Wednesday, 29 November 2017

MPOV: The Paying Guests

My rating: 3/5
Goodreads rating: 3.4/5

Originally published: 2014
Author: Sarah Waters
Genre: Historical fiction, LGBT romance

It is 1922, and London is tense. Ex-servicemen are disillusioned; the out-of-work and the hungry are demanding change. And in South London, in a genteel Camberwell villa—a large, silent house now bereft of brothers, husband, and even servants—life is about to be transformed, as impoverished widow Mrs. Wray and her spinster daughter, Frances, are obliged to take in lodgers.

With the arrival of Lilian and Leonard Barber, a modern young couple of the “clerk class,” the routines of the house will be shaken up in unexpected ways. Little do the Wrays know just how profoundly their new tenants will alter the course of Frances’s life—or, as passions mount and frustration gathers, how far-reaching, and how devastating, the disturbances will be.

Short-listed for the Man Booker Prize three times, Sarah Waters has earned a reputation as one of our greatest writers of historical fiction.

The above taken from Goodreads.

Firstly, I would affirmed that Sarah Waters' prose is not my cup of tea. I can never understand the need for this book to be so thick and heavy with many unnecessary fillers, lengthy prose and dragging plots at times. Maybe it's the way it was written to reflect the 20's twang but I found it not as entertaining. I practically breezed through aka speed read the first half!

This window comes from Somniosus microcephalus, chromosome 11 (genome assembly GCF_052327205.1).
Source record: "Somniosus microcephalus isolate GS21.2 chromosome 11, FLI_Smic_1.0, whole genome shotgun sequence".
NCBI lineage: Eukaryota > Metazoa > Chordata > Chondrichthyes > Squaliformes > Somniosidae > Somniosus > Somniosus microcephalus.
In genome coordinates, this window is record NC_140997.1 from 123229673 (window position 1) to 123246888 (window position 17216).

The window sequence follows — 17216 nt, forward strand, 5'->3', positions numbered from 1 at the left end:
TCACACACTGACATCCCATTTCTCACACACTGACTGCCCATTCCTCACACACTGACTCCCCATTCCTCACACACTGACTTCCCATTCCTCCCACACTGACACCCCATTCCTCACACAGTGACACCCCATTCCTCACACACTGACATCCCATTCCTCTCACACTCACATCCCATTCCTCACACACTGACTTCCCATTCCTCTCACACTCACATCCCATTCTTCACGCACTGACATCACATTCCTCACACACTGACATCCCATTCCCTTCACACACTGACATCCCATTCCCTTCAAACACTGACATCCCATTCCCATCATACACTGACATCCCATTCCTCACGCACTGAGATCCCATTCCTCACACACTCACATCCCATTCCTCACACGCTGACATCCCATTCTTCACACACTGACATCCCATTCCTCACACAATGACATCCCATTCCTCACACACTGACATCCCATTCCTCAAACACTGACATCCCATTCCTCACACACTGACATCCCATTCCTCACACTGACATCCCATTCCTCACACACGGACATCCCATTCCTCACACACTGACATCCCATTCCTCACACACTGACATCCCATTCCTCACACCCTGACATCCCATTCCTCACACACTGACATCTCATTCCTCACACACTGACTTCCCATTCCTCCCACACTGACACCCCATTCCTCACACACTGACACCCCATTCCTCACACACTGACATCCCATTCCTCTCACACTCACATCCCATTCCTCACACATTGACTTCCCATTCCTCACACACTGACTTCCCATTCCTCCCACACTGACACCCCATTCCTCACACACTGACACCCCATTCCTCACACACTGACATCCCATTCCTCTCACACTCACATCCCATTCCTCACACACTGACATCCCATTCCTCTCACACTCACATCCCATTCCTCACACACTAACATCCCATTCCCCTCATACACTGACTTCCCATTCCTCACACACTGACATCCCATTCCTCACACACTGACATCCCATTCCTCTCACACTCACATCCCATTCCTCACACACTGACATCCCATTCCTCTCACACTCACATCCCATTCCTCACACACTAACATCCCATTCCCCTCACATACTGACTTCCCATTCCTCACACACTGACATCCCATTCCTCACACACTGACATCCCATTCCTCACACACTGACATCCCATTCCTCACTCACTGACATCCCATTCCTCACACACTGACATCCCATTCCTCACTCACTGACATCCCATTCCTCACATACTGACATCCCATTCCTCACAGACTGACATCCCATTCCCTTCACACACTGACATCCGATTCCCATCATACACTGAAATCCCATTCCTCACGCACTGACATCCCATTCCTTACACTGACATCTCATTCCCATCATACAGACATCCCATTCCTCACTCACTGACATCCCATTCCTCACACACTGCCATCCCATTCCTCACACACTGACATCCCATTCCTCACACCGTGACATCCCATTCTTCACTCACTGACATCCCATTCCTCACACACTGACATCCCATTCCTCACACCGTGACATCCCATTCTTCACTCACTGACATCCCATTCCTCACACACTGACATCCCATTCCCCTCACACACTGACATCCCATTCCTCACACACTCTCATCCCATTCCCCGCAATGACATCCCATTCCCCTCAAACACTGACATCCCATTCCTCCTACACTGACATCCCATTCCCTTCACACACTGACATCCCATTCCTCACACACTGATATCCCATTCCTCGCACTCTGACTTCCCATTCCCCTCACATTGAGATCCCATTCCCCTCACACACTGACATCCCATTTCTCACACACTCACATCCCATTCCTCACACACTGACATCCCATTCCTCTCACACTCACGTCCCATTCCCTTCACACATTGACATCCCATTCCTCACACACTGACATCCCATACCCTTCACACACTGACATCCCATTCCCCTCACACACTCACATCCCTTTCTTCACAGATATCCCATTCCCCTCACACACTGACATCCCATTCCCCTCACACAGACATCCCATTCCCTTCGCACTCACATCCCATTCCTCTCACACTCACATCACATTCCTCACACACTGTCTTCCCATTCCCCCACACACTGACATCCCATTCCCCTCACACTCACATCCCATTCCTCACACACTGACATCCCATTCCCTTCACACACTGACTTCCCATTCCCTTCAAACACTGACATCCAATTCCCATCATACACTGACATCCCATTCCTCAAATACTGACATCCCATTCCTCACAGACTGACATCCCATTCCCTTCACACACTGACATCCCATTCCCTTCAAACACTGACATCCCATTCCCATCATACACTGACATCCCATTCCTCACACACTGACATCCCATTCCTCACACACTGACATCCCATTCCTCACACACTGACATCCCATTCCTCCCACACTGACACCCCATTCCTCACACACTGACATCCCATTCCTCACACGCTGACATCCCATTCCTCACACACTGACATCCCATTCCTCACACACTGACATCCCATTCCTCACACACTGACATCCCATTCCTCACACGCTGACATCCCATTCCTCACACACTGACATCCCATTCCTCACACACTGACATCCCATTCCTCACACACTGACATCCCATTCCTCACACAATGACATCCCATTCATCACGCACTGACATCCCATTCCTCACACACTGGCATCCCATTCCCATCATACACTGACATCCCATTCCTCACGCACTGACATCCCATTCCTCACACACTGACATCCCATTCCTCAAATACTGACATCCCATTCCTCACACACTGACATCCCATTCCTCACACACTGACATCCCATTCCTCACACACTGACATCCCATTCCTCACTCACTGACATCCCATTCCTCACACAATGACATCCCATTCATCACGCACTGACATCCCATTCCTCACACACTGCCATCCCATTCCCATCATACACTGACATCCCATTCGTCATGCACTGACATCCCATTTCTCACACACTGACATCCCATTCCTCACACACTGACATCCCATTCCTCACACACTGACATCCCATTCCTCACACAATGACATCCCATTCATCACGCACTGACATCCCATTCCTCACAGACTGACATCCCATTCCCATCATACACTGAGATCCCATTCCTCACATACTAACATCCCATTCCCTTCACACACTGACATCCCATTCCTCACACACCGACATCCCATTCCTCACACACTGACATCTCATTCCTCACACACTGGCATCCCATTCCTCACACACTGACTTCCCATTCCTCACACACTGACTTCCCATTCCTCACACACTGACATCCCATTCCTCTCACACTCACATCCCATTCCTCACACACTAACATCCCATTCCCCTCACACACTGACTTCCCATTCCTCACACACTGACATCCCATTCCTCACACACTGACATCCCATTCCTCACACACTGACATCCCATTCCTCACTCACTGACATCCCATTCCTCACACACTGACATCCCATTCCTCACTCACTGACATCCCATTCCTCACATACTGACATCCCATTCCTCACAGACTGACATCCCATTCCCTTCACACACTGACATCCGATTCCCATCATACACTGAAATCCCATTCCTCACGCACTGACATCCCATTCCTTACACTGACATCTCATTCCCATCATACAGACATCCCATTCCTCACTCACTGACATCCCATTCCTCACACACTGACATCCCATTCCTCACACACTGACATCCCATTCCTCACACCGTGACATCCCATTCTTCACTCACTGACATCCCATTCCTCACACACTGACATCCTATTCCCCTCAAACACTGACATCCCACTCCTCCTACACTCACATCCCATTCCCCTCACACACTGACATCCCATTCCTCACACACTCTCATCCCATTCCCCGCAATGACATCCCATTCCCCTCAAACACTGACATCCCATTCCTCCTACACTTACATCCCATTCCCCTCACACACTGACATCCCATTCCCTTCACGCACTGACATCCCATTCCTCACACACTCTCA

Thankfully, the remaining second half where the actual plot started was engaging at some point and did had me intrigued to find out how it would actually ends. Well, the ending was not what I have expected, it actually fell short! So all in all, it felt melancholy, drama-ish a little with the perfect English spoken characters. Aside from the tantalising lesbian relationship, the accidental murder piqued the book a little but that's about it.

Sarah Waters writes with LGBT plots in mind, which is fine by me as it's something different. It may be a taboo way back then where her plots usually take place but it did feel a little modern to it. Perhaps influenced by her linguistic approach or similar current scenarios, I kept imagining the story as of now and not back then. I'm not a pro in historical fiction but this is just my two cents.

Some noteworthy mentions:
Anna Karenina - I have yet to read any of Tolstoy's books, let alone this, but apparently it's been highly credited so will have to dig it out from my TBR pile one of this days.

Turkish Delights - I've always associated this sweet tooth with Narnia's Edmund LOL!

Ashtray stand which killed Leonard - This had me at a lost for words as Lilian was supposedly weak, having lost so much blood but she still have the strength to pick up an ashtray stand and whacked Leonard's head! I assumed it's a heavy one as just a blow and Leonard bled to death! If it's a light one, I don't think it'll do much damaged.

Anyway, here are some new words:
Titivate - make oneself look smart.
Blusterer - loud, aggressive or indignant way with little effect.
Alembic - a distilling apparatus, now obsolete, consisting of a gourd-shaped container and a cap with a long beak for conveying the products to a receiver.
Suffragette - a woman seeking the right to vote through organised protest.
Balustrade - a railing supported by balusters, especially one forming an ornamental parapet to a balcony, bridge or terrace.
Kelter - out of harmony or balance.

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